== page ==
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journal id: "aids"
| Authors||A.M. Kesselring, F.W. Wit, C.A. Sabin, J.D. Lundgren, M.J. Gill, J.M. Gatell, A. Rauch, J.S. Montaner, F. de Wolf, P. Reiss, A. Mocroft|
|Title||Risk factors for treatment-limiting toxicities in patients starting nevirapine-containing antiretroviral therapy|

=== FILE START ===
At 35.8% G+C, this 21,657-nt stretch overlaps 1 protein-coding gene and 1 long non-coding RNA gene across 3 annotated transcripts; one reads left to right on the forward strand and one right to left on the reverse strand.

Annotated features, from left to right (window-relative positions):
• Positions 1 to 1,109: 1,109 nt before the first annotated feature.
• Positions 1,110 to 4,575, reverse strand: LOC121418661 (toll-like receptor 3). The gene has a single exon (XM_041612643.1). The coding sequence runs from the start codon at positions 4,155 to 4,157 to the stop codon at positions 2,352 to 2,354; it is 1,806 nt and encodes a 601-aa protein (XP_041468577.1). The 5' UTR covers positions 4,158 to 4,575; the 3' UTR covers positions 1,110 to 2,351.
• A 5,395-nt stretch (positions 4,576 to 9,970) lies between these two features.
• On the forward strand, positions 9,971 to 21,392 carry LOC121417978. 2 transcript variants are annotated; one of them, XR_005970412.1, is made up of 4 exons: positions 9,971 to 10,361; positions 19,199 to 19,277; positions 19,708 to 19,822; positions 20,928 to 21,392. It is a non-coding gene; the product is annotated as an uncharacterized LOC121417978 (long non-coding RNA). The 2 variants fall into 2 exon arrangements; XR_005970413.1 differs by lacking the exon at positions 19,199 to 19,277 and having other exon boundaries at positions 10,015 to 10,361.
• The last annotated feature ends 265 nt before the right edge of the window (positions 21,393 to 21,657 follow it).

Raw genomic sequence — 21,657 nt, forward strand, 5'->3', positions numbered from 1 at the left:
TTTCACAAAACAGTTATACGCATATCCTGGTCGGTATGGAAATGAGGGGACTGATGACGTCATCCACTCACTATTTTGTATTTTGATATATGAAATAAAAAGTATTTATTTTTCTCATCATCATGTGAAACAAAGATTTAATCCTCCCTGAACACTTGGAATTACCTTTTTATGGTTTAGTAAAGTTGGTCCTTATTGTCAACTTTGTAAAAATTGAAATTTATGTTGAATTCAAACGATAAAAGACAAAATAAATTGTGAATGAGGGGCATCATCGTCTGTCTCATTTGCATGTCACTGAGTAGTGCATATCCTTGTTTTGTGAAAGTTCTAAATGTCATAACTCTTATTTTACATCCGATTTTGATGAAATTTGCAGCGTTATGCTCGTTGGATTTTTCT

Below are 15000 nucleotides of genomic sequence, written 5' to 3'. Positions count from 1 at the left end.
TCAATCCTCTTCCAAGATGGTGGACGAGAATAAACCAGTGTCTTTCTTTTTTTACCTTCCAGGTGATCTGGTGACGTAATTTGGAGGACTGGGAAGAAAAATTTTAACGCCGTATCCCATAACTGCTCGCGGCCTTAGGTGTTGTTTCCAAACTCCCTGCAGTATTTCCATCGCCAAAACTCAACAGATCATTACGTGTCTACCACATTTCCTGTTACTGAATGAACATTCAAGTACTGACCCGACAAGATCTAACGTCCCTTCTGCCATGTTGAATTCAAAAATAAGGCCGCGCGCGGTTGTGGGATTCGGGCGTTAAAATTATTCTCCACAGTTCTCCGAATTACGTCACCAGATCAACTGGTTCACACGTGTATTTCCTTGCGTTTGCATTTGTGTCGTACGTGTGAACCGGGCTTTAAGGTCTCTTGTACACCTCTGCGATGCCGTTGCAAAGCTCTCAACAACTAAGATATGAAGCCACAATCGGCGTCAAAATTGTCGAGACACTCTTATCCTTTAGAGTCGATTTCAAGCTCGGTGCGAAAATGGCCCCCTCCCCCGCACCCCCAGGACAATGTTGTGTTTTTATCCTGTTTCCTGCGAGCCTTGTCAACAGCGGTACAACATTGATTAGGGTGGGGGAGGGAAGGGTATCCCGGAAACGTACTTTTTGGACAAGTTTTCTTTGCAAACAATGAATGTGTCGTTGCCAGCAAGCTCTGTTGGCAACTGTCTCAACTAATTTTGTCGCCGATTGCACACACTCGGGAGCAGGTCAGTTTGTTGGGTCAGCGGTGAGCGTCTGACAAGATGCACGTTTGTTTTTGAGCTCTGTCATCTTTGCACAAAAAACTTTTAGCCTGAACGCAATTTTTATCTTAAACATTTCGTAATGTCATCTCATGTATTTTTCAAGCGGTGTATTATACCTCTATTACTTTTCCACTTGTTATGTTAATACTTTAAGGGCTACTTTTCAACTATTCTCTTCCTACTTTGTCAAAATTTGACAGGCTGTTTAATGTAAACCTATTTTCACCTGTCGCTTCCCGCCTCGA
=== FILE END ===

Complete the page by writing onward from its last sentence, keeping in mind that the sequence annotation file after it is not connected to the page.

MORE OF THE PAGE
|Abstract||Background: This collaboration of seven observational clinical cohorts investigated risk factors for treatment-limiting toxicities in both anti retroviral-naive and experienced patients starting nevirapine-based combination antiretroviral therapy (NVPc). Methods: Patients starting NVPc after 1 January 1998 were included. CD4 cell count at starting NVPc was classified as high (>400/mu l/>250/mu l for men/women, respectively) or low. Cox models were used to investigate risk factors for discontinuations due to hypersensitivity reactions (HSR, n = 6547) and discontinuation of NVPc due to treatment-limiting toxicities and/or patient/physician choice (TOXPC, n = 10 186). Patients were classified according to prior antiretroviral treatment experience and CD4 cell count/viral load at start NVPc. Models were stratified by cohort and adjusted for age, sex, nadir CD4 cell count, calendar year of starting NVPc and mode of transmission. Results: Median time from starting NVPc to TOXPC and HSR were 162 days [interquartile range (IQR) 31 -737] and 30 days (IQR 17-60), respectively. In adjusted Cox analyses, compared to naive patients with a low CD4 cell count, treatment-experienced patients with high CD4 cell count and viral load more than 400 had a significantly increased risk for HSR [hazard ratio 1.45, confidence interval (CI) 1.03-2.03] and TOXPC within 18 weeks (hazard ratio 1.34, Cl 1.08-1.67). In contrast, treatment-experienced patients with high CD4 cell count and viral load less than 400 had no increased risk for HSR 1.10 (0.82-1.46) or TOXPC within 18 weeks(hazard ratio 0.94, Cl 0.78-1.13). Conclusion: Our results suggest it may be relatively well tolerated to initiate NVPc in anti retroviral-experienced patients with high CD4 cell counts provided there is no detectable viremia. (C) 2009 Wolters Kluwer Health | Lippincott Williams & Wilkins|
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